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QUESTION: Are anxiety and depression at 14 years related to poverty, marital break-up and maternal anxiety and depression during early childhood?
Longitudinal cohort study.
Pregnant women were enrolled at an average of 18 weeks gestation, reinterviewed 3–5 days after birth and again when their child was 6 months, 5 years and 14 years old. Children were assessed at 14 years. Complete data were available for 4434 families.
Assessment of risk factors
Poverty and martial break-up were assessed using maternal self report. The depression subscale from the Delusions Symptoms States Inventory was used to assess maternal anxiety and depression. Mother’s marital relationship distress was categorised using Dyadic Satisfaction items from the Spanier Dyadic Adjustment Scale.
Main outcome measures
Anxiety and depressive symptoms at 14 years assessed using Child Behaviour Checklist and Youth Self report subscales.
After controlling for poverty and marital relationship factors, maternal anxiety and depression during early childhood predicted high anxiety and depression symptoms at age 14. The effect was small, but increased with repeated exposure to maternal depression. Poverty, marital break-up and distressed marital relationships during the child’s first five years also increased the risk of adolescent anxiety slightly. Stable single parent status was not a risk factor. There were no gender differences in risk factors, apart from poverty that had more of an effect on girls.
Maternal anxiety and depression, marital conflict, marital break-up and poverty during a child’s first 5 years have a small but significant association with depression in adolescence.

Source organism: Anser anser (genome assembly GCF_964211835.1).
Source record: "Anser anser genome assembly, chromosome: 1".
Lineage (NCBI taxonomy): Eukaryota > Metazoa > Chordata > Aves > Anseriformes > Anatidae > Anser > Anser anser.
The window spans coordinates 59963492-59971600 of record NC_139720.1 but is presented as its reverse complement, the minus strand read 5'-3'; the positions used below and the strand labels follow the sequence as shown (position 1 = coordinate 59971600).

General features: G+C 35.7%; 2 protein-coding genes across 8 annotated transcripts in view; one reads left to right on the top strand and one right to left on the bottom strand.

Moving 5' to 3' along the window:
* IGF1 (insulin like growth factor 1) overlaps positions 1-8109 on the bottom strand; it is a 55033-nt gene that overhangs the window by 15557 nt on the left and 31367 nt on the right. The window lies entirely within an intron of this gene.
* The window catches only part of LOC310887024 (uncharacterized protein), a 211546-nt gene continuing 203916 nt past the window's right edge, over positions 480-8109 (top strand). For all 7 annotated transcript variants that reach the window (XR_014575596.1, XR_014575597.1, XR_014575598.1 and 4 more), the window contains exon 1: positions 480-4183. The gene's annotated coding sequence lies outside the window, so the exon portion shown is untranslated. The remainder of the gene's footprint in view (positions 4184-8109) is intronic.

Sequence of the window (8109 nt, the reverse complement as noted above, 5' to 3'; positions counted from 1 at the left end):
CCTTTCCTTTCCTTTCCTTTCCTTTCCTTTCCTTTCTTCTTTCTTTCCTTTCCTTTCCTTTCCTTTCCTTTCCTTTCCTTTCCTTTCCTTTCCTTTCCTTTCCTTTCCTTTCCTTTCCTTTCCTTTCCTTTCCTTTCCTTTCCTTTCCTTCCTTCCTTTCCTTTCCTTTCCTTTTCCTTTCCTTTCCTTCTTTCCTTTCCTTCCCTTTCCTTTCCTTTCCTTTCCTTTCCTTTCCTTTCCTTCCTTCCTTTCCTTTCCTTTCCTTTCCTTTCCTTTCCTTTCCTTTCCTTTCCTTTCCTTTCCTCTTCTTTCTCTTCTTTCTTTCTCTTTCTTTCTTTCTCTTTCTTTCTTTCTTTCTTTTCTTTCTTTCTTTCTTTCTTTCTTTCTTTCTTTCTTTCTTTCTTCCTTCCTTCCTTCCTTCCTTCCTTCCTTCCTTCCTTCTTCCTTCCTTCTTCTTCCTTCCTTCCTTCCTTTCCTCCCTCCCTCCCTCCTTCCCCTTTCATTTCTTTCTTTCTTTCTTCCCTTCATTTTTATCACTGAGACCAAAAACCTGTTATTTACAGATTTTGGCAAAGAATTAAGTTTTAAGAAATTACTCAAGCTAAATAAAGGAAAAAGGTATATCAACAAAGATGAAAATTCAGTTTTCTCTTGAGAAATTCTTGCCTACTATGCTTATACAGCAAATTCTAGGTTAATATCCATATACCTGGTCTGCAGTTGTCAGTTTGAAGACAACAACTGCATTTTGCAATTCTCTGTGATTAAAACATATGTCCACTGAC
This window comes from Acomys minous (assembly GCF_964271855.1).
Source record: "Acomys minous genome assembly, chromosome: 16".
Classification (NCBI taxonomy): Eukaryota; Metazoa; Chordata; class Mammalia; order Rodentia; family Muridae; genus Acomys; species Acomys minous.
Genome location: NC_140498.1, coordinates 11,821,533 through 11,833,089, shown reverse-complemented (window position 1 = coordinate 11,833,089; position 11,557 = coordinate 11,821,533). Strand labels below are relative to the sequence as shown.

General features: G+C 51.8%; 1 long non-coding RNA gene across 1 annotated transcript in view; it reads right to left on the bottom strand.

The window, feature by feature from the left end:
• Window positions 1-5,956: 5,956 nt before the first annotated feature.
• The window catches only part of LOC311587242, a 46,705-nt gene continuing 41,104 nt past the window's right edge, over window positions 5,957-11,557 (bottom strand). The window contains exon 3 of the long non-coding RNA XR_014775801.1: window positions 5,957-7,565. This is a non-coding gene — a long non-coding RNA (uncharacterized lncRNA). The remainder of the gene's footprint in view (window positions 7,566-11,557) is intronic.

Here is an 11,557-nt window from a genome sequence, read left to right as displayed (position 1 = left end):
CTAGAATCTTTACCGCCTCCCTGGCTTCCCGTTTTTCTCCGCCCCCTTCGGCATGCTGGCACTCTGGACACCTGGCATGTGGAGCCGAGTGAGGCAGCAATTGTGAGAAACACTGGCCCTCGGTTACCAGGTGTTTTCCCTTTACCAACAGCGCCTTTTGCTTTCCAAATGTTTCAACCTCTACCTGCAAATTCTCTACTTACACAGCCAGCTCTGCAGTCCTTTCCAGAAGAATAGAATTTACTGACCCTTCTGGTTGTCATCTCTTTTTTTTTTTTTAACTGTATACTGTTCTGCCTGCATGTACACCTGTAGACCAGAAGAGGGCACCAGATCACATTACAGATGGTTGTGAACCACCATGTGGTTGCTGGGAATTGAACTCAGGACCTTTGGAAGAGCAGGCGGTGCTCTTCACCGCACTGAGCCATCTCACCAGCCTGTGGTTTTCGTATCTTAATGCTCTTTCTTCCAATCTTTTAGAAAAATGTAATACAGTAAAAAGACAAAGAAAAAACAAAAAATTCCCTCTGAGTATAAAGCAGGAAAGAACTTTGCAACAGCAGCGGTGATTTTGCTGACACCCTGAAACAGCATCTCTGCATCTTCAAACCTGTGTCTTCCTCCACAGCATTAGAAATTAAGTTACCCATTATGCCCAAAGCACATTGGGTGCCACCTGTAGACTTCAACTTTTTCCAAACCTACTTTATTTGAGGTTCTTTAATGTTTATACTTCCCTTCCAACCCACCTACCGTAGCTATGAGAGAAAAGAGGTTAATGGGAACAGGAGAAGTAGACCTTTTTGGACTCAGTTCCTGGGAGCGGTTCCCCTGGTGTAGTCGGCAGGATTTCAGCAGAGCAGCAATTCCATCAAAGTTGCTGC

Numerous studies have found a correlation between parental psychopathology and negative outcomes in children,1 although the strength of this link and the mechanisms underlying it are not well understood. Spence et al provide further evidence of a link between maternal depression and adolescent internalising symptoms. The large sample and reasonable retention rate are strengths. The researchers examined several variables related to both maternal and adolescent depression and anxiety, provide a thoughtful discussion, offer several alternative explanations and suggest questions for future research.
There are some limitations, however. Why have the independent and dependent variables been dichotomised rather than using the entire range of scores? There is a lack of information about the extent of maternal psychopathology and other mediators or proximal predictors during the years between assessments at 5 and 14 years. Without controlling for the level of internalising symptoms at age 5, it is not possible to rule out simple continuity of symptoms. Nor can we assess the incremental contribution of other predictors (poverty, marital status, maternal symptoms) beyond the level of symptoms at age 5 when predicting internalising symptoms at age 14.
The study raises important research and clinical issues. As in past research, there was a lack of concordance between parent and child report. Moreover, links between predictors and adolescent outcomes varied as a function of the reporter. This reinforces the importance of obtaining information from multiple informants. We should not assume, however, that data from different reporters should be combined or that one reporter is more accurate than another. The finding that more chronic exposure to maternal depression predicts worse outcomes for children is also consistent with past studies. Maternal depression is heterogeneous in terms of severity, chronicity and recurrence. Evidence from this study and others2 suggests that repeated or prolonged exposure to maternal depression may be particularly detrimental to children’s functioning. Clinicians therefore need to intervene early with depressed mothers to reduce the duration and relapse of symptoms. Moreover, pediatricians, obstetricians and primary care physicians need to assess maternal depression and make appropriate referrals for treatment.
Stable single parent status was not associated with increased risk of adolescent internalising symptoms, whereas marital conflict or break-ups during the child’s first 5 years did predict adolescent symptoms. Thus, marital status may be less important than marital distress and instability in predicting children’s emotional well-being. Marriage per se may not be as critical for children’s outcomes as a low conflict home with healthy parenting by either single or married parents.
For correspondence: S Spence, School of Psychology, University of Queensland, Brisbane, Australia.
Sources of funding: Not specified
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